Siemens' Chargers' grand entrance to Chicago

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Siemens-built Charger diesel electric locomotive No. 4611 is owned by a consortium of states for use on routes radiating from Chicago. Siemens, Amtrak, and local officials unveiled a plan to put new Chargers in revenue service as well as a new paint scheme. The locomotive appears at Chicago Union Station on Monday.
Bob Johnston
CHICAGO — Amtrak, Siemens, and state of Illinois officials staged a media open house at Chicago Union Station Monday marking the debut of the first Charger locomotives assigned to Midwest routes.

“Twelve of the 33 ordered Chargers are on the property and I can put ten in service today,” says Mike Yates, Amtrak’s Chicago-based superintendent of locomotives.

Yates tells Trains News Wire that in addition to the units now protecting all Chicago-Milwaukee Hiawatha departures, he expects the new locomotives will lead Chicago-Quincy, Ill., trains this week, followed by regular round-trips between Chicago and Carbondale, Ill., in the near future The Chicago-Grand Rapids Pere Marquette will be next.

Chargers won’t be assigned to Lincoln Service Chicago-St. Louis trains or the Michigan-sponsored Blue Water and Wolverine Service round-trips until testing of Wabtec’s I-ETMS positive train control system and the two versions of Incremental Train Control installed in Illinois or east of Porter, Ind., on the Michigan line is completed in conjunction with the new locomotives.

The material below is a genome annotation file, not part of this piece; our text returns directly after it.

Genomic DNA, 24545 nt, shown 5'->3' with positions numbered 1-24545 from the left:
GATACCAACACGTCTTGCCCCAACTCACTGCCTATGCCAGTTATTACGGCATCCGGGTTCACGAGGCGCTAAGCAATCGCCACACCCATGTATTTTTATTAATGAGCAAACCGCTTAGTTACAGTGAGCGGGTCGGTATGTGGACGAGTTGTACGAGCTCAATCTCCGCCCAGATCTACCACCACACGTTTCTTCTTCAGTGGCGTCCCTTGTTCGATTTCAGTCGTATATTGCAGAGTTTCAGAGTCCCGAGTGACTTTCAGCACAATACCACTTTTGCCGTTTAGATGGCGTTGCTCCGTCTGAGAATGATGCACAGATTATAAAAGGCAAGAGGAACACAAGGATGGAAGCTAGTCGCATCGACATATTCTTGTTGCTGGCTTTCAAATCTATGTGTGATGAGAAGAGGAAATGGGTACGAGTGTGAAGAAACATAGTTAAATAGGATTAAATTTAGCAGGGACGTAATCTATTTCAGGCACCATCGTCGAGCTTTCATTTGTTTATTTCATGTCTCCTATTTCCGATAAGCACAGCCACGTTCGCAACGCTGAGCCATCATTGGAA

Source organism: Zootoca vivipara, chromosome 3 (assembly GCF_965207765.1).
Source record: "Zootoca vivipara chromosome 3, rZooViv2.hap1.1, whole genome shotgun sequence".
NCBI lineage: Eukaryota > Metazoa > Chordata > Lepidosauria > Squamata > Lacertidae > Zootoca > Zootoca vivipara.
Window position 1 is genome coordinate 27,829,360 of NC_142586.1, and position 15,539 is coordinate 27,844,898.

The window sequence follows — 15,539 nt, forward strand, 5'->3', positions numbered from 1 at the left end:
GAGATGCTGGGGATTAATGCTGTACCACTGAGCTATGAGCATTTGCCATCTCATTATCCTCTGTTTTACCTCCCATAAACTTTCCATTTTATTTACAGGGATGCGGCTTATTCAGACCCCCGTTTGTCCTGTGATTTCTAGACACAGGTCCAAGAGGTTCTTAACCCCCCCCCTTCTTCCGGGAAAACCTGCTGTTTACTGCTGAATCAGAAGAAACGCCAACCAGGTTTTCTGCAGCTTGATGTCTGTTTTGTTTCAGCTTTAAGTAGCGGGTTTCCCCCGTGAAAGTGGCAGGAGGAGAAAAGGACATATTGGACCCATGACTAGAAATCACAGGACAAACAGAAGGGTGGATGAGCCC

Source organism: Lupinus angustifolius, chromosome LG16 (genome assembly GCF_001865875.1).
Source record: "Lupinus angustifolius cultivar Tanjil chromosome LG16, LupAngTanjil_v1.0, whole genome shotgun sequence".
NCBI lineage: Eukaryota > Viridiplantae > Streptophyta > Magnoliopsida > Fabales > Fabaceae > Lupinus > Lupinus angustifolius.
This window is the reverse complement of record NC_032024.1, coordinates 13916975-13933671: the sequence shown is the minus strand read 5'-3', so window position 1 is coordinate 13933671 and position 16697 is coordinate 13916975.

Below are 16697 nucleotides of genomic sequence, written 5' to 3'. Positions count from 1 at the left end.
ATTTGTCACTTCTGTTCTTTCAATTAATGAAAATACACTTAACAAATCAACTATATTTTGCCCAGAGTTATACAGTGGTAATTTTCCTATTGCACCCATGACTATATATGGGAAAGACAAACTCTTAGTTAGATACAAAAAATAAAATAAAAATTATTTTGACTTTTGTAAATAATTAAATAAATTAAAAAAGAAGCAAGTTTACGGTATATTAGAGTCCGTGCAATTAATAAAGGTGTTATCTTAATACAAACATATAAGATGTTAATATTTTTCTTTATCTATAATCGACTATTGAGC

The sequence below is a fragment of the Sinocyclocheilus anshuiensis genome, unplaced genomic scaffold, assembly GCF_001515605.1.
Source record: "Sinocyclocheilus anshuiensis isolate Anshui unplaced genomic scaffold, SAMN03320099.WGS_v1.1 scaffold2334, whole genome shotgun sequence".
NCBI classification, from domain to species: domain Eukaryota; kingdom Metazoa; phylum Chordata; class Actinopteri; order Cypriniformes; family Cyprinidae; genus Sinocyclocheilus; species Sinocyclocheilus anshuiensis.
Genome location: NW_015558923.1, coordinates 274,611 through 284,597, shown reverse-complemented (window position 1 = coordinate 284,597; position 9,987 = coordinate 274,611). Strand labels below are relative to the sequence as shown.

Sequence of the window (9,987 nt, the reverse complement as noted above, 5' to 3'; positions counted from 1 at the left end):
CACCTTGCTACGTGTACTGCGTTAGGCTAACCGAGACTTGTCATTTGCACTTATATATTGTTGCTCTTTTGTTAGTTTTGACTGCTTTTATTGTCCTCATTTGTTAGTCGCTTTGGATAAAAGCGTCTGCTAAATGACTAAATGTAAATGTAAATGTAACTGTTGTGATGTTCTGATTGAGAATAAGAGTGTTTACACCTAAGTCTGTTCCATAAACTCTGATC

Tim Hoeffner, director of Michigan’s rail office, says, “These are new installations, it’s a different locomotive, and the systems have to be merged and integrated with the Siemens software, so we will continue to run 110-mph between Porter and Kalamazoo with the existing P42 locomotives until testing is completed.”

Mike Franke, Amtrak’s senior director, state government contracts, confirms that the same situation exists on Union Pacific’s portion of the Chicago-St. Louis route, where the 110-mph segment between Dwight and Pontiac, Ill., is reverting to 79 mph until the new system is in place.

“Lincoln Service train speeds will rise to 90 mph once track and signal work is completed, then 110-mph once the Federal Railroad Administration verifies that the positive train control system is reliable.

Superintendent Yates says the Chargers require a separate diesel emission fluid, or urea, for the locomotives to fulfill the Tier 4 emission-compliant standard.

“The mix is one part fluid to ten parts oil. Each has separate tanks which we fill once per day for the Hiawathas,” he says, pointing out the separate receptacles on the side of locomotive No. 4611.

NEWSWIRETrains News Wire

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